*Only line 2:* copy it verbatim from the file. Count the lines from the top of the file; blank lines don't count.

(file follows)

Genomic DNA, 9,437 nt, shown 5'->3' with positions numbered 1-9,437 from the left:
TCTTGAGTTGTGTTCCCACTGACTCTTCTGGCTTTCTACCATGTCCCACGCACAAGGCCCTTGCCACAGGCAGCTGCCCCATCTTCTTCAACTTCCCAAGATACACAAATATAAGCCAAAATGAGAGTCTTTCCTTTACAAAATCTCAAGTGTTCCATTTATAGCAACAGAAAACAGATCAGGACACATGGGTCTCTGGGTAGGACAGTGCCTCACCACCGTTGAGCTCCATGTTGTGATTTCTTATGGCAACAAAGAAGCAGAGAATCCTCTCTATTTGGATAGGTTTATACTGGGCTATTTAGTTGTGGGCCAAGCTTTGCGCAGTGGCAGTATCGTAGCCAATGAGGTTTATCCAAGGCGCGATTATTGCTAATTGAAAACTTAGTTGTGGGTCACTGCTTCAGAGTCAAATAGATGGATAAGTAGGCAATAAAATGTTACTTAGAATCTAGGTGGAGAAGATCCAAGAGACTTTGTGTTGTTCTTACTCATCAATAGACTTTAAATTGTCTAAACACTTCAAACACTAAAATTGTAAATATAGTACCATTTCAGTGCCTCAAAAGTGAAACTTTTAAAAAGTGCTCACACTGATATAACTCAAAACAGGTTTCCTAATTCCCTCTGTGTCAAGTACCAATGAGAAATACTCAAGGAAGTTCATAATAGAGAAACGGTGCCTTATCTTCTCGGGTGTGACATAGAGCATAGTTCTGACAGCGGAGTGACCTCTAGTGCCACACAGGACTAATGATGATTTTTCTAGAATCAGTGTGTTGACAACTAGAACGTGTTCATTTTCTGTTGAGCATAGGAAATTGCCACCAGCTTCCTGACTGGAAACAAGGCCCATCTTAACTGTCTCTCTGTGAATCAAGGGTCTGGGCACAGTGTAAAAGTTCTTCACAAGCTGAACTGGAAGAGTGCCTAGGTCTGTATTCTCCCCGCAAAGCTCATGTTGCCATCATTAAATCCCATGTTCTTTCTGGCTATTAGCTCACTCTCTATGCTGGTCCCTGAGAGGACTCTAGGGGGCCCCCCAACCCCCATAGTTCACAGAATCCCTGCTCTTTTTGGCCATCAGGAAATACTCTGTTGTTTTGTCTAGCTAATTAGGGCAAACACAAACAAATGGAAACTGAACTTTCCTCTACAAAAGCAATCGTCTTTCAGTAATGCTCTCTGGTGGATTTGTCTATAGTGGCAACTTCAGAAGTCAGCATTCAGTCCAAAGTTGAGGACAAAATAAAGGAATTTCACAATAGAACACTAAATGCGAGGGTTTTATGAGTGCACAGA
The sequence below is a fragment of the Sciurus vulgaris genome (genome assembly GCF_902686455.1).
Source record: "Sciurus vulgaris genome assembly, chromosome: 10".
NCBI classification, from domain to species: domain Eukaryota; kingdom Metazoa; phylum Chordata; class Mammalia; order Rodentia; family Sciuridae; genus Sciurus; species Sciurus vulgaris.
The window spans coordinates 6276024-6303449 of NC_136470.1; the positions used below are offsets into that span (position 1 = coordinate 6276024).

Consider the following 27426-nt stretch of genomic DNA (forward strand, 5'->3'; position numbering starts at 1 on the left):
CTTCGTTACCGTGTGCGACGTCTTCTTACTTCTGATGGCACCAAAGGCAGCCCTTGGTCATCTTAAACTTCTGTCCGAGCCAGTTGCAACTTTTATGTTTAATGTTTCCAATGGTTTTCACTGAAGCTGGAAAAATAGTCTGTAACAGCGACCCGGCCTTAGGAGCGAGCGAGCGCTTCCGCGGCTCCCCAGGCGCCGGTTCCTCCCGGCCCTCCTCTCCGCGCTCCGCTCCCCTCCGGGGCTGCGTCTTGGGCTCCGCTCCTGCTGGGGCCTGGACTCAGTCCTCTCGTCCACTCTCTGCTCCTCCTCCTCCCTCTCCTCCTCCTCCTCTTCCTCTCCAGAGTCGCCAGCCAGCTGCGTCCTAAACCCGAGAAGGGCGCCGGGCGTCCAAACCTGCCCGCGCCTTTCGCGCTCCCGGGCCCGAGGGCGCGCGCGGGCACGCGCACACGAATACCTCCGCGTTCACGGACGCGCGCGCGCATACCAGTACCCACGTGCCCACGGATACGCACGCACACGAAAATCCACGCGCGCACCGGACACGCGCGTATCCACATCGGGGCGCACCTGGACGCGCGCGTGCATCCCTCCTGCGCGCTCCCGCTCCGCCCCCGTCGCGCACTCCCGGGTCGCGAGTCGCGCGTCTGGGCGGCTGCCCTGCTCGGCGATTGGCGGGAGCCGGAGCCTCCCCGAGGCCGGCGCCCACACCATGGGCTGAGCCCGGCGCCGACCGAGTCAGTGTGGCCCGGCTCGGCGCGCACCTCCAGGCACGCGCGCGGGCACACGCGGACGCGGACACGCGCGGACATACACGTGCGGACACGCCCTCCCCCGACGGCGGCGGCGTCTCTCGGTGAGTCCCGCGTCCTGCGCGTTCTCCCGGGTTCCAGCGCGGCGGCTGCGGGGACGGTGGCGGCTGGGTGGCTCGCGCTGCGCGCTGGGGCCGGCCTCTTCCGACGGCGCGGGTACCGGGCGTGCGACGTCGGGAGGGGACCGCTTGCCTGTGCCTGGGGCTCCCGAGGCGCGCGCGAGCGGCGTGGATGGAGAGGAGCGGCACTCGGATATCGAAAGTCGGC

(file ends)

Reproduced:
TCTTGAGTTGTGTTCCCACTGACTCTTCTGGCTTTCTACCATGTCCCACGCACAAGGCCCTTGCCACAGGCAGCTGCCCCATCTTCTTCAACTTCCCAAGATACACAAATATAAGCCAAAATGAGAGTCTTTCCTTTACAAAATCTCAAGTGTTCCATTTATAGCAACAGAAAACAGATCAGGACACATGGGTCTCTGGGTAGGACAGTGCCTCACCACCGTTGAGCTCCATGTTGTGATTTCTTATGGCAACAAAGAAGCAGAGAATCCTCTCTATTTGGATAGGTTTATACTGGGCTATTTAGTTGTGGGCCAAGCTTTGCGCAGTGGCAGTATCGTAGCCAATGAGGTTTATCCAAGGCGCGATTATTGCTAATTGAAAACTTAGTTGTGGGTCACTGCTTCAGAGTCAAATAGATGGATAAGTAGGCAATAAAATGTTACTTAGAATCTAGGTGGAGAAGATCCAAGAGACTTTGTGTTGTTCTTACTCATCAATAGACTTTAAATTGTCTAAACACTTCAAACACTAAAATTGTAAATATAGTACCATTTCAGTGCCTCAAAAGTGAAACTTTTAAAAAGTGCTCACACTGATATAACTCAAAACAGGTTTCCTAATTCCCTCTGTGTCAAGTACCAATGAGAAATACTCAAGGAAGTTCATAATAGAGAAACGGTGCCTTATCTTCTCGGGTGTGACATAGAGCATAGTTCTGACAGCGGAGTGACCTCTAGTGCCACACAGGACTAATGATGATTTTTCTAGAATCAGTGTGTTGACAACTAGAACGTGTTCATTTTCTGTTGAGCATAGGAAATTGCCACCAGCTTCCTGACTGGAAACAAGGCCCATCTTAACTGTCTCTCTGTGAATCAAGGGTCTGGGCACAGTGTAAAAGTTCTTCACAAGCTGAACTGGAAGAGTGCCTAGGTCTGTATTCTCCCCGCAAAGCTCATGTTGCCATCATTAAATCCCATGTTCTTTCTGGCTATTAGCTCACTCTCTATGCTGGTCCCTGAGAGGACTCTAGGGGGCCCCCCAACCCCCATAGTTCACAGAATCCCTGCTCTTTTTGGCCATCAGGAAATACTCTGTTGTTTTGTCTAGCTAATTAGGGCAAACACAAACAAATGGAAACTGAACTTTCCTCTACAAAAGCAATCGTCTTTCAGTAATGCTCTCTGGTGGATTTGTCTATAGTGGCAACTTCAGAAGTCAGCATTCAGTCCAAAGTTGAGGACAAAATAAAGGAATTTCACAATAGAACACTAAATGCGAGGGTTTTATGAGTGCACAGA